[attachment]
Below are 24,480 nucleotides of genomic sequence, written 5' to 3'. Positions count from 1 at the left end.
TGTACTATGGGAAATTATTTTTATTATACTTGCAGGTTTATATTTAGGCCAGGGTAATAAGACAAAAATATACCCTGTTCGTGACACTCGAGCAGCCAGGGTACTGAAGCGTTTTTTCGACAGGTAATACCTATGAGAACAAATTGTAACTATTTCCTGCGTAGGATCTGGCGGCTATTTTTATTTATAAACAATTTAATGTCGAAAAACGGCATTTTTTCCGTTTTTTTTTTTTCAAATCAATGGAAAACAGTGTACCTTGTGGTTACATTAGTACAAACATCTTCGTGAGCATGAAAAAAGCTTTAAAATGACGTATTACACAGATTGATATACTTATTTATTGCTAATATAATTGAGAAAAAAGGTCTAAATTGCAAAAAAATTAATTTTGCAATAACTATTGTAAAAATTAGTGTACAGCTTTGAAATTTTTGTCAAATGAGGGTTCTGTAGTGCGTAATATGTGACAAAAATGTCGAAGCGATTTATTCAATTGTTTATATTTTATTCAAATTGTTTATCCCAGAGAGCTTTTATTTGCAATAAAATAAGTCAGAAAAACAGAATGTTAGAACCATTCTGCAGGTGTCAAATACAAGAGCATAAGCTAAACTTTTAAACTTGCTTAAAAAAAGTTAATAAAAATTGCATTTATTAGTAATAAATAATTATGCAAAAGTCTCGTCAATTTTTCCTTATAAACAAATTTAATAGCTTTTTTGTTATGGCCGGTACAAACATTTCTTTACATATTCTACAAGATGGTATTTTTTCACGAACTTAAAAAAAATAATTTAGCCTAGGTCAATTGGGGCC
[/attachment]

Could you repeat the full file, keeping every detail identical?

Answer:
Below are 24,480 nucleotides of genomic sequence, written 5' to 3'. Positions count from 1 at the left end.
TGTACTATGGGAAATTATTTTTATTATACTTGCAGGTTTATATTTAGGCCAGGGTAATAAGACAAAAATATACCCTGTTCGTGACACTCGAGCAGCCAGGGTACTGAAGCGTTTTTTCGACAGGTAATACCTATGAGAACAAATTGTAACTATTTCCTGCGTAGGATCTGGCGGCTATTTTTATTTATAAACAATTTAATGTCGAAAAACGGCATTTTTTCCGTTTTTTTTTTTTCAAATCAATGGAAAACAGTGTACCTTGTGGTTACATTAGTACAAACATCTTCGTGAGCATGAAAAAAGCTTTAAAATGACGTATTACACAGATTGATATACTTATTTATTGCTAATATAATTGAGAAAAAAGGTCTAAATTGCAAAAAAATTAATTTTGCAATAACTATTGTAAAAATTAGTGTACAGCTTTGAAATTTTTGTCAAATGAGGGTTCTGTAGTGCGTAATATGTGACAAAAATGTCGAAGCGATTTATTCAATTGTTTATATTTTATTCAAATTGTTTATCCCAGAGAGCTTTTATTTGCAATAAAATAAGTCAGAAAAACAGAATGTTAGAACCATTCTGCAGGTGTCAAATACAAGAGCATAAGCTAAACTTTTAAACTTGCTTAAAAAAAGTTAATAAAAATTGCATTTATTAGTAATAAATAATTATGCAAAAGTCTCGTCAATTTTTCCTTATAAACAAATTTAATAGCTTTTTTGTTATGGCCGGTACAAACATTTCTTTACATATTCTACAAGATGGTATTTTTTCACGAACTTAAAAAAAATAATTTAGCCTAGGTCAATTGGGGCC